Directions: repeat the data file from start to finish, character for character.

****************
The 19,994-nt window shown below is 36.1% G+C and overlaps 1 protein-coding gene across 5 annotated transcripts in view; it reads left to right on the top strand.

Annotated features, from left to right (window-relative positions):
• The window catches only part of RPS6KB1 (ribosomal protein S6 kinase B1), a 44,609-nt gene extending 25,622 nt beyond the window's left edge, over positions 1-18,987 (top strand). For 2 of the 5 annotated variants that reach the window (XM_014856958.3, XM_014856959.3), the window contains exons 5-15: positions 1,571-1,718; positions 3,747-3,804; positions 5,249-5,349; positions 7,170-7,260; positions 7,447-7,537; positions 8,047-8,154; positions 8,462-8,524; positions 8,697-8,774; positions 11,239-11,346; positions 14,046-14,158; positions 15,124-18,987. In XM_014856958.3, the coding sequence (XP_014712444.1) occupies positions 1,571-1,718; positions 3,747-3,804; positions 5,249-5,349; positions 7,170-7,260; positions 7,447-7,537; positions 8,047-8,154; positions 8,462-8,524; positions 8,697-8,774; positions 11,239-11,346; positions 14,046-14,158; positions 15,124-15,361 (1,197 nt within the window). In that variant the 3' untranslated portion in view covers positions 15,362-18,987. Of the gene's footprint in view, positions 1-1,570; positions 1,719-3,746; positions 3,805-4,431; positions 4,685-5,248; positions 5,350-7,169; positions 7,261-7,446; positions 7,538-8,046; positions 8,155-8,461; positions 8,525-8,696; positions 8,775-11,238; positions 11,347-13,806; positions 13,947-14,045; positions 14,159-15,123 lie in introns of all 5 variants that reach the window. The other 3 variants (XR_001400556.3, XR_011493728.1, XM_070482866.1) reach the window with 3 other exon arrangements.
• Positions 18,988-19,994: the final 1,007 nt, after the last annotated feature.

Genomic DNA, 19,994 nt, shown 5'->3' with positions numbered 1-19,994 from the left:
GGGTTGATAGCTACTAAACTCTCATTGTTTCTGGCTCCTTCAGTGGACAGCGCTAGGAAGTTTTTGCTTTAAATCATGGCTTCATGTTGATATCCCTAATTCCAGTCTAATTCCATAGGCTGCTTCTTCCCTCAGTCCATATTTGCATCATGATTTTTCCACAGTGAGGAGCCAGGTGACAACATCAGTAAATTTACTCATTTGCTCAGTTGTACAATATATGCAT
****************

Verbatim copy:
The 19,994-nt window shown below is 36.1% G+C and overlaps 1 protein-coding gene across 5 annotated transcripts in view; it reads left to right on the top strand.

Annotated features, from left to right (window-relative positions):
• The window catches only part of RPS6KB1 (ribosomal protein S6 kinase B1), a 44,609-nt gene extending 25,622 nt beyond the window's left edge, over positions 1-18,987 (top strand). For 2 of the 5 annotated variants that reach the window (XM_014856958.3, XM_014856959.3), the window contains exons 5-15: positions 1,571-1,718; positions 3,747-3,804; positions 5,249-5,349; positions 7,170-7,260; positions 7,447-7,537; positions 8,047-8,154; positions 8,462-8,524; positions 8,697-8,774; positions 11,239-11,346; positions 14,046-14,158; positions 15,124-18,987. In XM_014856958.3, the coding sequence (XP_014712444.1) occupies positions 1,571-1,718; positions 3,747-3,804; positions 5,249-5,349; positions 7,170-7,260; positions 7,447-7,537; positions 8,047-8,154; positions 8,462-8,524; positions 8,697-8,774; positions 11,239-11,346; positions 14,046-14,158; positions 15,124-15,361 (1,197 nt within the window). In that variant the 3' untranslated portion in view covers positions 15,362-18,987. Of the gene's footprint in view, positions 1-1,570; positions 1,719-3,746; positions 3,805-4,431; positions 4,685-5,248; positions 5,350-7,169; positions 7,261-7,446; positions 7,538-8,046; positions 8,155-8,461; positions 8,525-8,696; positions 8,775-11,238; positions 11,347-13,806; positions 13,947-14,045; positions 14,159-15,123 lie in introns of all 5 variants that reach the window. The other 3 variants (XR_001400556.3, XR_011493728.1, XM_070482866.1) reach the window with 3 other exon arrangements.
• Positions 18,988-19,994: the final 1,007 nt, after the last annotated feature.

Genomic DNA, 19,994 nt, shown 5'->3' with positions numbered 1-19,994 from the left:
GGGTTGATAGCTACTAAACTCTCATTGTTTCTGGCTCCTTCAGTGGACAGCGCTAGGAAGTTTTTGCTTTAAATCATGGCTTCATGTTGATATCCCTAATTCCAGTCTAATTCCATAGGCTGCTTCTTCCCTCAGTCCATATTTGCATCATGATTTTTCCACAGTGAGGAGCCAGGTGACAACATCAGTAAATTTACTCATTTGCTCAGTTGTACAATATATGCAT